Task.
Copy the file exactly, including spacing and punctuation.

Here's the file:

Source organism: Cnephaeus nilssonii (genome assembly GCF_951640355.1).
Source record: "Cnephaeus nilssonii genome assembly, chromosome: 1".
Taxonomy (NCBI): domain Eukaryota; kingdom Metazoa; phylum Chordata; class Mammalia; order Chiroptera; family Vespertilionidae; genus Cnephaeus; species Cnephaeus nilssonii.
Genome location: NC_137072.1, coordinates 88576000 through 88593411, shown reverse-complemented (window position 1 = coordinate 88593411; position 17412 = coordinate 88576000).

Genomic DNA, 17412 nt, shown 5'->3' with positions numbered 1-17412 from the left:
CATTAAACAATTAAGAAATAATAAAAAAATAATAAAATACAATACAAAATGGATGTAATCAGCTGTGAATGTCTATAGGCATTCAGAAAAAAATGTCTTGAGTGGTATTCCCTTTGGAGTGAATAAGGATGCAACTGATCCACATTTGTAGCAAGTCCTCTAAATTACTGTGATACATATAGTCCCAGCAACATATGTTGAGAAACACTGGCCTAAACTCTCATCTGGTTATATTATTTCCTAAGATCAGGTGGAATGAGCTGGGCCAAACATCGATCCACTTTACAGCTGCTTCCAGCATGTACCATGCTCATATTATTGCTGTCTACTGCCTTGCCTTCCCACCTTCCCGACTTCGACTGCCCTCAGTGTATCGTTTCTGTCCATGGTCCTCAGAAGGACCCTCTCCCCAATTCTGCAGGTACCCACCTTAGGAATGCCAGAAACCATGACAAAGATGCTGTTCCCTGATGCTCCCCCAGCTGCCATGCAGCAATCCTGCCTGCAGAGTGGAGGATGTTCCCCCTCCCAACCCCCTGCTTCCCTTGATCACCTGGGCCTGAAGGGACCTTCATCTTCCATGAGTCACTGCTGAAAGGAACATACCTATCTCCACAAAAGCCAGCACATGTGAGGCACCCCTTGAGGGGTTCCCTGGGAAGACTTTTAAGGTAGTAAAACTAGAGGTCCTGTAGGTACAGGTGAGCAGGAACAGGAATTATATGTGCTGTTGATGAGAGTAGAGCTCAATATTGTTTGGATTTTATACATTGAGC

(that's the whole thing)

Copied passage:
Source organism: Cnephaeus nilssonii (genome assembly GCF_951640355.1).
Source record: "Cnephaeus nilssonii genome assembly, chromosome: 1".
Taxonomy (NCBI): domain Eukaryota; kingdom Metazoa; phylum Chordata; class Mammalia; order Chiroptera; family Vespertilionidae; genus Cnephaeus; species Cnephaeus nilssonii.
Genome location: NC_137072.1, coordinates 88576000 through 88593411, shown reverse-complemented (window position 1 = coordinate 88593411; position 17412 = coordinate 88576000).

Genomic DNA, 17412 nt, shown 5'->3' with positions numbered 1-17412 from the left:
CATTAAACAATTAAGAAATAATAAAAAAATAATAAAATACAATACAAAATGGATGTAATCAGCTGTGAATGTCTATAGGCATTCAGAAAAAAATGTCTTGAGTGGTATTCCCTTTGGAGTGAATAAGGATGCAACTGATCCACATTTGTAGCAAGTCCTCTAAATTACTGTGATACATATAGTCCCAGCAACATATGTTGAGAAACACTGGCCTAAACTCTCATCTGGTTATATTATTTCCTAAGATCAGGTGGAATGAGCTGGGCCAAACATCGATCCACTTTACAGCTGCTTCCAGCATGTACCATGCTCATATTATTGCTGTCTACTGCCTTGCCTTCCCACCTTCCCGACTTCGACTGCCCTCAGTGTATCGTTTCTGTCCATGGTCCTCAGAAGGACCCTCTCCCCAATTCTGCAGGTACCCACCTTAGGAATGCCAGAAACCATGACAAAGATGCTGTTCCCTGATGCTCCCCCAGCTGCCATGCAGCAATCCTGCCTGCAGAGTGGAGGATGTTCCCCCTCCCAACCCCCTGCTTCCCTTGATCACCTGGGCCTGAAGGGACCTTCATCTTCCATGAGTCACTGCTGAAAGGAACATACCTATCTCCACAAAAGCCAGCACATGTGAGGCACCCCTTGAGGGGTTCCCTGGGAAGACTTTTAAGGTAGTAAAACTAGAGGTCCTGTAGGTACAGGTGAGCAGGAACAGGAATTATATGTGCTGTTGATGAGAGTAGAGCTCAATATTGTTTGGATTTTATACATTGAGC